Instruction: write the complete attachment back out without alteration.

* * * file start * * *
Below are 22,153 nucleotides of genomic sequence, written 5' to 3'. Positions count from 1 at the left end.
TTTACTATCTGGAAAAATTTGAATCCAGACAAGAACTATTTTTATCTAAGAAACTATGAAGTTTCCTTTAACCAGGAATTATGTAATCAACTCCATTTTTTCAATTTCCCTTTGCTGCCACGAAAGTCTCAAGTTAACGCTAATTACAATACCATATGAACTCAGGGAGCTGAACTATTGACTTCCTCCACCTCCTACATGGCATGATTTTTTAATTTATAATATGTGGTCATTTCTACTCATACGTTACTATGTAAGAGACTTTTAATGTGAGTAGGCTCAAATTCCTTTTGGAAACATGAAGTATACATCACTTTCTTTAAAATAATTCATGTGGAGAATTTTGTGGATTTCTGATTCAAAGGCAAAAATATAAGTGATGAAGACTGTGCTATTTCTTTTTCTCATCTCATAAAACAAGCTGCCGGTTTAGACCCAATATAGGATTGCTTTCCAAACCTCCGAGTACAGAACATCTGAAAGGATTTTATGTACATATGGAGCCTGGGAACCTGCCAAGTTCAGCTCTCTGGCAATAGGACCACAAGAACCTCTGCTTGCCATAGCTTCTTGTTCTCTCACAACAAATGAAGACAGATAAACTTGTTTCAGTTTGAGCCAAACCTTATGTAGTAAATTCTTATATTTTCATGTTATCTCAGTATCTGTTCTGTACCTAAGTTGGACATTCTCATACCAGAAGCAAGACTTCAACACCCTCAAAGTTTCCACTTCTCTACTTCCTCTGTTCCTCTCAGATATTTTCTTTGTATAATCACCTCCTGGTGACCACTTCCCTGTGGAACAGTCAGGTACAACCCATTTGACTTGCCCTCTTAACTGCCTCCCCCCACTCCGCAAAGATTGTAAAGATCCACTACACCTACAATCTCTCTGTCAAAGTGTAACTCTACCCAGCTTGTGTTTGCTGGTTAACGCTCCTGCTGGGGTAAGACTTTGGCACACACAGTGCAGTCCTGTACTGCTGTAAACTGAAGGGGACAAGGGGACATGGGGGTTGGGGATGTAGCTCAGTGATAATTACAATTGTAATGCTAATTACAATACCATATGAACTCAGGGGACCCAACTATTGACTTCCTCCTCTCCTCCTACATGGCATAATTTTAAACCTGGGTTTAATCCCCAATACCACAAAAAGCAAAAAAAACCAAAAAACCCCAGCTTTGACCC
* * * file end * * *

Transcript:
Below are 22,153 nucleotides of genomic sequence, written 5' to 3'. Positions count from 1 at the left end.
TTTACTATCTGGAAAAATTTGAATCCAGACAAGAACTATTTTTATCTAAGAAACTATGAAGTTTCCTTTAACCAGGAATTATGTAATCAACTCCATTTTTTCAATTTCCCTTTGCTGCCACGAAAGTCTCAAGTTAACGCTAATTACAATACCATATGAACTCAGGGAGCTGAACTATTGACTTCCTCCACCTCCTACATGGCATGATTTTTTAATTTATAATATGTGGTCATTTCTACTCATACGTTACTATGTAAGAGACTTTTAATGTGAGTAGGCTCAAATTCCTTTTGGAAACATGAAGTATACATCACTTTCTTTAAAATAATTCATGTGGAGAATTTTGTGGATTTCTGATTCAAAGGCAAAAATATAAGTGATGAAGACTGTGCTATTTCTTTTTCTCATCTCATAAAACAAGCTGCCGGTTTAGACCCAATATAGGATTGCTTTCCAAACCTCCGAGTACAGAACATCTGAAAGGATTTTATGTACATATGGAGCCTGGGAACCTGCCAAGTTCAGCTCTCTGGCAATAGGACCACAAGAACCTCTGCTTGCCATAGCTTCTTGTTCTCTCACAACAAATGAAGACAGATAAACTTGTTTCAGTTTGAGCCAAACCTTATGTAGTAAATTCTTATATTTTCATGTTATCTCAGTATCTGTTCTGTACCTAAGTTGGACATTCTCATACCAGAAGCAAGACTTCAACACCCTCAAAGTTTCCACTTCTCTACTTCCTCTGTTCCTCTCAGATATTTTCTTTGTATAATCACCTCCTGGTGACCACTTCCCTGTGGAACAGTCAGGTACAACCCATTTGACTTGCCCTCTTAACTGCCTCCCCCCACTCCGCAAAGATTGTAAAGATCCACTACACCTACAATCTCTCTGTCAAAGTGTAACTCTACCCAGCTTGTGTTTGCTGGTTAACGCTCCTGCTGGGGTAAGACTTTGGCACACACAGTGCAGTCCTGTACTGCTGTAAACTGAAGGGGACAAGGGGACATGGGGGTTGGGGATGTAGCTCAGTGATAATTACAATTGTAATGCTAATTACAATACCATATGAACTCAGGGGACCCAACTATTGACTTCCTCCTCTCCTCCTACATGGCATAATTTTAAACCTGGGTTTAATCCCCAATACCACAAAAAGCAAAAAAAACCAAAAAACCCCAGCTTTGACCC